Trojan had initially set up their “Pleasure Carts” in New York City with the intention of handing out 10,000 of their personal vibrators in August of 2012. After being shut down on the first day of the giveaway, they came back the next day with a vengeance, handing out 4,000 Pulse and Tri-Phoria vibrators. Some waited in line as long as 45 minutes to get their hands on the sex toys.
Photo: The Pleasure Cart, courtesy of Trojan on Facebook
Their great success in NYC encouraged Trojan to invade Washington and Boston with their “Pleasure Carts”. Trojan subsequently gave away an astounding 7,000 additional vibrators. This campaign has proven that people are not only interested in sex toys but are no longer afraid to display their sexual prowess in public.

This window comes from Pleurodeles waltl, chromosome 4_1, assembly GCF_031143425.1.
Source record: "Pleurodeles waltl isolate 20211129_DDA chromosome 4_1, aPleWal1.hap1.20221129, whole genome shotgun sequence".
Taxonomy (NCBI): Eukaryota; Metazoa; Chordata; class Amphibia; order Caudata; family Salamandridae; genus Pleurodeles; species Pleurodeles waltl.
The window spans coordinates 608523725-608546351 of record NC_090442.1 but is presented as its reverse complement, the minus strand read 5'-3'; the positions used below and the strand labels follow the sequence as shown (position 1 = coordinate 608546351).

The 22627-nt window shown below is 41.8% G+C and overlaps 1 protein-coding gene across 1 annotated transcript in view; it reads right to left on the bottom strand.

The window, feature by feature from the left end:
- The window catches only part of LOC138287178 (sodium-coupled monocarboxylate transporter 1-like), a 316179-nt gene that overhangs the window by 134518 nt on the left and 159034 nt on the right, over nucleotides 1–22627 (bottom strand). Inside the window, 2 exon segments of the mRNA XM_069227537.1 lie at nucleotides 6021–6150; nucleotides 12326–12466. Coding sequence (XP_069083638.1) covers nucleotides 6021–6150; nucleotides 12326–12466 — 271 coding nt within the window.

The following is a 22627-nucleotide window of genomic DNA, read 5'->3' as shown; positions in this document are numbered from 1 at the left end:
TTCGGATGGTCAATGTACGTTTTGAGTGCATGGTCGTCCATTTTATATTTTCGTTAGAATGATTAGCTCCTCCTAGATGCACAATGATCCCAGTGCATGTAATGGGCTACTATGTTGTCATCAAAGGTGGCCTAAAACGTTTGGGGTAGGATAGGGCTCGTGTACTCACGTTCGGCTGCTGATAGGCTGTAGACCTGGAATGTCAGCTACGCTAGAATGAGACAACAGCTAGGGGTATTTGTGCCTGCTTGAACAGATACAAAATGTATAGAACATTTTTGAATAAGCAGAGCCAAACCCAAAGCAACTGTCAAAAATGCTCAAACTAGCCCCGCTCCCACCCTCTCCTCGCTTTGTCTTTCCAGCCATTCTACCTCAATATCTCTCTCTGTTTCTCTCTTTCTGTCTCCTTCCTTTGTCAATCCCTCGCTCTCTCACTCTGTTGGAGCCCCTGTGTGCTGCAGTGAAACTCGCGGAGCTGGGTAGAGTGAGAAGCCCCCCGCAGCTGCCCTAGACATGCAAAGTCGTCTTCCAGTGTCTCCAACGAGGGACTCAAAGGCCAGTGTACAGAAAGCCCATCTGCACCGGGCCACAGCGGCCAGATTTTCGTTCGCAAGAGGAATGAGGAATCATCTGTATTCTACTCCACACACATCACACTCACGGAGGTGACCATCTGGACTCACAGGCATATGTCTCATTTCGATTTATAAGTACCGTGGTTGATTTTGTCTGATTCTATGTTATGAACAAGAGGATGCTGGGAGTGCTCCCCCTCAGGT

Sex Toy Parties
As the economy was dipping into a recession, the number of pleasure seekers steadily increased. According to a survey by Trojan, 50 percent of Americans could use a more adventurous sex life. To quench this sexual thirst, people have begun holding sex toy parties. Not dissimilar to tupperware parties, sex toy parties are typically held inside a host’s house and showcase a certain company’s sex toys. Any of these toys can be bought from the representative running the party.
These privately held parties have helped sex toys infiltrate suburban areas due to the comfort people feel when in the presence of their friends. It’s estimated that 50 percent of Americans own vibrators. Around 45 percent of men in the United States have used a vibrator during sexual activities, though the devices see more frequent use by women. One in four women use their devices on a month-to-month basis.
Sex Toys From A Printer